Effects of Huge Earthquakes on Earth Rotation and the length of Day

  • Author(s): Changyi Xu, Wenke Sun, and Xin Zhou
  • DOI: 10.3319/TAO.2013.01.16.02(TibXS)
  • Keywords: Earth rotation, Earthquake, Polar motion, Change in length of day
Abstract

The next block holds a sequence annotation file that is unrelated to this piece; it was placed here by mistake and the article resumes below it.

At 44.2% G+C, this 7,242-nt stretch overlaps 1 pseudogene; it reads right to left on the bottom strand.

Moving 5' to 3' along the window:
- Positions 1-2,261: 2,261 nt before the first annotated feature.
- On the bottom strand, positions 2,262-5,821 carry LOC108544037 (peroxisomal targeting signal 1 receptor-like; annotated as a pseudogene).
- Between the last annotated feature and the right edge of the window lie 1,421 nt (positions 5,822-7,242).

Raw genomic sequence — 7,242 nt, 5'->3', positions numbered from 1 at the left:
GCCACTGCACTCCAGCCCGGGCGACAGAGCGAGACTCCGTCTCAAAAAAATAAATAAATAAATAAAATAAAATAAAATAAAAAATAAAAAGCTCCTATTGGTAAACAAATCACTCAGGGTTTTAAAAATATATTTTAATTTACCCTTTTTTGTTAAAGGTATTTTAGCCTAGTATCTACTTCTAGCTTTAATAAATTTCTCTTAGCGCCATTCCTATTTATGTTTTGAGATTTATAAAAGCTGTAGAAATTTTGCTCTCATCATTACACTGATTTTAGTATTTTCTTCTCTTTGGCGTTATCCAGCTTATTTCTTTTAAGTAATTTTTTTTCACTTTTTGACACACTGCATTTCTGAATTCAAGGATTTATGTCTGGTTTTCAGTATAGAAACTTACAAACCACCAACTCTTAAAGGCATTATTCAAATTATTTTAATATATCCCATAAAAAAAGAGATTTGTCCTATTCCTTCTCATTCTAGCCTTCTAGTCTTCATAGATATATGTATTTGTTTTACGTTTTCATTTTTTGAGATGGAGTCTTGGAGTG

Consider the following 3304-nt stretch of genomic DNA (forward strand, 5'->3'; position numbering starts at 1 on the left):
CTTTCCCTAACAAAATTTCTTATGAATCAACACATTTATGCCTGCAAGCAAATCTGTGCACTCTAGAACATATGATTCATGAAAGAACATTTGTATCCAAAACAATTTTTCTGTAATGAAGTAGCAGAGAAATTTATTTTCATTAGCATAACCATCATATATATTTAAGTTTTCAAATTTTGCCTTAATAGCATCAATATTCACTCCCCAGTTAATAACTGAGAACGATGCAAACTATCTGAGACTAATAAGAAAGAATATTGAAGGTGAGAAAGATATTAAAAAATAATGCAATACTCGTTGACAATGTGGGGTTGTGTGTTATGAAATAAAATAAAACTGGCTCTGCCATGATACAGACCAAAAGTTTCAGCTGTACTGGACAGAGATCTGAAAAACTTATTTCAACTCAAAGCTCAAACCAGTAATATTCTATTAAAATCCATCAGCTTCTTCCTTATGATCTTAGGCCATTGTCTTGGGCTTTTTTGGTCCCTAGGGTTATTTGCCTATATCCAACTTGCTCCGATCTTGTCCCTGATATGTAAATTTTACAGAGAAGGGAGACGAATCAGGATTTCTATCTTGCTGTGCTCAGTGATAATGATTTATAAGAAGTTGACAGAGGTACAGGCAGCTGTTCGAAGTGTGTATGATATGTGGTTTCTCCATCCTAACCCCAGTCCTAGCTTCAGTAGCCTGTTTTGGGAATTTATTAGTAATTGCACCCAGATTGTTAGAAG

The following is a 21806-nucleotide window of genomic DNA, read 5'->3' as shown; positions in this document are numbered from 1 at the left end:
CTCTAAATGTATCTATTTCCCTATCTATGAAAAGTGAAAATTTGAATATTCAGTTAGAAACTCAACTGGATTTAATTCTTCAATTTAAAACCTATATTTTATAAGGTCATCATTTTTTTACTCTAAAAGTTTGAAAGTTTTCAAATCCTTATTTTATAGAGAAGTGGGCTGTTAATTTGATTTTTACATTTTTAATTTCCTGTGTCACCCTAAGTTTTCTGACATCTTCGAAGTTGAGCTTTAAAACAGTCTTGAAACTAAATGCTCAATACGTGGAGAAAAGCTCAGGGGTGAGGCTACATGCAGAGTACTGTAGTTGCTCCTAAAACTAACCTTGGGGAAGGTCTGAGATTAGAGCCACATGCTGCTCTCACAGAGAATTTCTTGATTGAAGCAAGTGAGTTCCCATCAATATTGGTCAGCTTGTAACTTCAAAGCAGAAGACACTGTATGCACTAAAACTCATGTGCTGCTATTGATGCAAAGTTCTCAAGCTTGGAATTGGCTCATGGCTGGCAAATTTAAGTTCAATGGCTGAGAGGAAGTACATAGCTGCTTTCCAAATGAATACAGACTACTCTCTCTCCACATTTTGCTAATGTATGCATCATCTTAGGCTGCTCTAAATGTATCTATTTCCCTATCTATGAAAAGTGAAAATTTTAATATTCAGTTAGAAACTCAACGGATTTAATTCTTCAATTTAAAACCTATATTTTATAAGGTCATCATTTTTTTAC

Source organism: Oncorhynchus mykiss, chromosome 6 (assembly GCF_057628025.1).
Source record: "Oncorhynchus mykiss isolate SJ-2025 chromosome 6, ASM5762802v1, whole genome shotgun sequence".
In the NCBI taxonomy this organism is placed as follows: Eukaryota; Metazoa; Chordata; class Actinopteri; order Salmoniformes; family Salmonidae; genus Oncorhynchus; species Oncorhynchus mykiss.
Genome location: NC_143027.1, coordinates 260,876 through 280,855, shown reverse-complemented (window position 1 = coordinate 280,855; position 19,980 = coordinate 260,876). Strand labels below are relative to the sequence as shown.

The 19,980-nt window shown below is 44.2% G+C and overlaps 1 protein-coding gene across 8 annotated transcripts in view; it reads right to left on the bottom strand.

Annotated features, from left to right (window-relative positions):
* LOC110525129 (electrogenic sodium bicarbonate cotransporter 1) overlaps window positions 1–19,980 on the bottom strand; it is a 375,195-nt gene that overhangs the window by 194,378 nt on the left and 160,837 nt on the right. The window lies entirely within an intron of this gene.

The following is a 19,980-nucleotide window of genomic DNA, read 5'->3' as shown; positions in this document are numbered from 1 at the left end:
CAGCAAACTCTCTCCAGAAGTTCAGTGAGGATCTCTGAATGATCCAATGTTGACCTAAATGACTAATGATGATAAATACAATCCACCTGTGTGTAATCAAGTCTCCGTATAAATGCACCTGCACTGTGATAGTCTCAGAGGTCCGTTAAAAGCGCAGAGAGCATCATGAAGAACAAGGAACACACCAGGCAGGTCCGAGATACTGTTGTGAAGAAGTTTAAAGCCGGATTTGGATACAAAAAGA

We calculated the co-seismic Earth rotation changes for several typical great earthquakes since 1960 based on Dahlen¡¦s analytical expression of Earth inertia moment change, the excitation functions of polar motion and, variation in the length of a day (ΔLOD). Then, we derived a mathematical relation between polar motion and earthquake parameters, to prove that the amplitude of polar motion is independent of longitude. Because the analytical expression of Dahlen's theory is useful to theoretically estimate rotation changes by earthquakes having different seismic parameters, we show results for polar motion and ΔLOD for various types of earthquakes in a comprehensive manner. The modeled results show that the seismic effect on the Earth's rotation decreases gradually with increased latitude if other parameters are unchanged. The Earth's rotational change is symmetrical for a 45° dip angle and the maximum changes appear at the equator and poles. Earthquakes at a medium dip angle and low latitudes produce large rotation changes. As an example, we calculate the polar motion and ΔLOD caused by the 2011 Tohoku-Oki Earthquake using two different fault models. Results show that a fine slip fault model is useful to compute co-seismic Earth rotation change. The obtained results indicate Dahlen's method gives good approximations for computation of co-seismic rotation changes, but there are some differences if one considers detailed fault slip distributions. Finally we analyze and discuss the co-seismic Earth rotation change signal using GRACE data, showing that such a signal is hard to be detected at present, but it might be detected under some conditions. Numerical results of this study will serve as a good indicator to check if satellite observations such as GRACE can detect a seismic rotation change when a great earthquake occur.

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